Here you will find documents that relate to your SRP & its spatial analysis component.
There are a few key books that may be helpful for doing your GIS work. They are part of the Data & GIS Lab Reference collection, which means they live in the Lab and are for use ONLY in the Lab.
Your library staff is here working hard to help you be successful. Be sure to check out Kelly Smith's guide to urban studies research!
Since spatial analysis and GIS will be optional but highly recommended with the 2016/2017 Senior Sequence. As an urban studies major, GIS is a critical skill. It could even be the one that will get you a job!
You're not on your own - there are several ways you can get up to speed with GIS so if you are feeling unsure about how to apply GIS to your senior research project (SRP), don't fear. We've designed the class to require you to start to think about this from the very beginning so you've already gotten a start on this!
First, take at look at the documents and guides made for you in the SRP Spatial Analysis Documents box on this page.
Second, think more closely about the types of questions you are going to be asking for your SRP. This thought process, added to the who, what, when and where section of the assignment will give you several excellent ideas as to what different GIS data layers might be appropriate to use for your spatial analysis, and might be involved with your spatial analysis.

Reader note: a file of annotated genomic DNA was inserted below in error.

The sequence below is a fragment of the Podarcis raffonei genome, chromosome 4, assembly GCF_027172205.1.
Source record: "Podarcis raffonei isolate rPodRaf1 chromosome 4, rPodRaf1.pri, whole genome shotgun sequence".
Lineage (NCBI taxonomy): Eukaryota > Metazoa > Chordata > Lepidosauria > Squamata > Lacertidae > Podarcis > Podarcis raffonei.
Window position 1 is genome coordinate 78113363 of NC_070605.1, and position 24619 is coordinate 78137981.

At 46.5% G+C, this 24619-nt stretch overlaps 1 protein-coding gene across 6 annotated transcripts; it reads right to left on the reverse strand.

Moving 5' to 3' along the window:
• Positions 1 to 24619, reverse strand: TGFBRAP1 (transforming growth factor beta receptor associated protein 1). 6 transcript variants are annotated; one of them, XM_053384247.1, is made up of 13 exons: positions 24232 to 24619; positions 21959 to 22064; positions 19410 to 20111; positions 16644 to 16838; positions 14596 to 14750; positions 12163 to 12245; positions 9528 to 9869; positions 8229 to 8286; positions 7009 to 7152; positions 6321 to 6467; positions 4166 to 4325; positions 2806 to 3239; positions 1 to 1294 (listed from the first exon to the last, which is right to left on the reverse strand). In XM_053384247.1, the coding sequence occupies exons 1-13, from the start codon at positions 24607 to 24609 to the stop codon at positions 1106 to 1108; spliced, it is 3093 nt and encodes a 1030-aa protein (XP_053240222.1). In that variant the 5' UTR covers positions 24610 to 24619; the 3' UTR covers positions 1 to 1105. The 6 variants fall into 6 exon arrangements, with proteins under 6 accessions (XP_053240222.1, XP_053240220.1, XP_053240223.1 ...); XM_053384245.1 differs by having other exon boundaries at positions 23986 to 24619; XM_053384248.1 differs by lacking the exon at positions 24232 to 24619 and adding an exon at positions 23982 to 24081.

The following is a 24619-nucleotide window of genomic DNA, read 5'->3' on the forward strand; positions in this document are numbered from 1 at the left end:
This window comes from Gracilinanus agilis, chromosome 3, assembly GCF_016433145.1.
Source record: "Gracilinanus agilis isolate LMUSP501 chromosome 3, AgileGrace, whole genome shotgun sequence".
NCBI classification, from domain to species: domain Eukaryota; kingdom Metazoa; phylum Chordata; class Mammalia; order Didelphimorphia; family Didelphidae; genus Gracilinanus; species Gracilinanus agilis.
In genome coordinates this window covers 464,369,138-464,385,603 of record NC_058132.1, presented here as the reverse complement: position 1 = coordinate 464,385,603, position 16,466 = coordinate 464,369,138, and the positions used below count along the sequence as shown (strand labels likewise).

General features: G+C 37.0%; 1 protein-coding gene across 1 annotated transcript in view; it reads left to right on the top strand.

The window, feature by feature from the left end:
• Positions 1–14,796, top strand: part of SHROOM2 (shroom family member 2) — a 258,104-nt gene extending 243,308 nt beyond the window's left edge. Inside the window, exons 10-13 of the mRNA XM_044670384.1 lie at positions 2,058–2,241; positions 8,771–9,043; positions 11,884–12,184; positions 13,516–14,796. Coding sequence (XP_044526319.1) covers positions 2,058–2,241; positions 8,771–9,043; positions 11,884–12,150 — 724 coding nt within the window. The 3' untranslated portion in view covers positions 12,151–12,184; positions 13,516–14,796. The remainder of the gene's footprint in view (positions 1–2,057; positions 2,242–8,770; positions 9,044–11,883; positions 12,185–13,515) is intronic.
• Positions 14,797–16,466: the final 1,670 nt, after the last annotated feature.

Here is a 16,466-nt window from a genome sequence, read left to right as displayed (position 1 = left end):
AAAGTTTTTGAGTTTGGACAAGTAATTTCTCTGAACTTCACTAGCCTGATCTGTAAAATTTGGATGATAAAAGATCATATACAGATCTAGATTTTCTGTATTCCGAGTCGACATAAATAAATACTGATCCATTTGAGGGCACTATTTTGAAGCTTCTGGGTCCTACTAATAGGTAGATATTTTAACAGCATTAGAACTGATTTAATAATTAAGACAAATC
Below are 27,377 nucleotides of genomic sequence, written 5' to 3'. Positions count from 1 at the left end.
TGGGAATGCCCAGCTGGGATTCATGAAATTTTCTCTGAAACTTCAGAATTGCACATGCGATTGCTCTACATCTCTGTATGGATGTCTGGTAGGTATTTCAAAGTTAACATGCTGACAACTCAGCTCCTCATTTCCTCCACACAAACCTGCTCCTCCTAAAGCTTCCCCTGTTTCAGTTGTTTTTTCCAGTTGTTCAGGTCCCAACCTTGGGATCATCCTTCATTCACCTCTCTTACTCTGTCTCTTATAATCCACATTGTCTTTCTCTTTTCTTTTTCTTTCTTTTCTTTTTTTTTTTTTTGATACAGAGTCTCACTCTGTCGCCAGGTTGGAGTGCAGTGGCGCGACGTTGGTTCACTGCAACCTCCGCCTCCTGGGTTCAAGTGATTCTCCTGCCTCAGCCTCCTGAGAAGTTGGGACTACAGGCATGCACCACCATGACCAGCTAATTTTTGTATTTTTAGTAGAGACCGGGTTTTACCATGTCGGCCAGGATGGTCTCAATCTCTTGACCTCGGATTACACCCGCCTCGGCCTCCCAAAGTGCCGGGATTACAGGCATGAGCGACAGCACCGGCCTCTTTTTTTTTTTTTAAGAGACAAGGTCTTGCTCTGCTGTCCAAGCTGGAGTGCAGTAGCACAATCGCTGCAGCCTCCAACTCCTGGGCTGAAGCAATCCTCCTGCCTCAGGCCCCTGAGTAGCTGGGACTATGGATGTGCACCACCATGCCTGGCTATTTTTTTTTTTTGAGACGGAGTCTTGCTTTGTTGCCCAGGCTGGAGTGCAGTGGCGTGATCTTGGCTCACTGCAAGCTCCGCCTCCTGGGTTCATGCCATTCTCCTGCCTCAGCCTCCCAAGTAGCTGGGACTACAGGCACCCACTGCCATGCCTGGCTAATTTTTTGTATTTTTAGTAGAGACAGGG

Lastly, write down your ideas for data layers and spatial analysis - don't try to remember them for later!!!
In order to get free printing of your SRP poster, you will need to include a discussion of your spatial analysis and create at least one map document that illustrates your spatial analysis discussion. This means that you actually need to do the GIS work yourself! Using a map created by SanGIS, SANDAG or anyone other than yourself does not meet this requirement!
Here are the specifics about what you need to do:
Spatial Analysis Discussion
As you move through your SRP research, you will continually delve into the questions of who, what, when, where and how. This will feed significantly into the spatial analysis discussion portion of your SRP. While it does not need to be excessively long or detailed, it does need to address the relationship between the important elements of your SRP, and why the geographic location of those elements can be important.
Recommended for a high quality poster: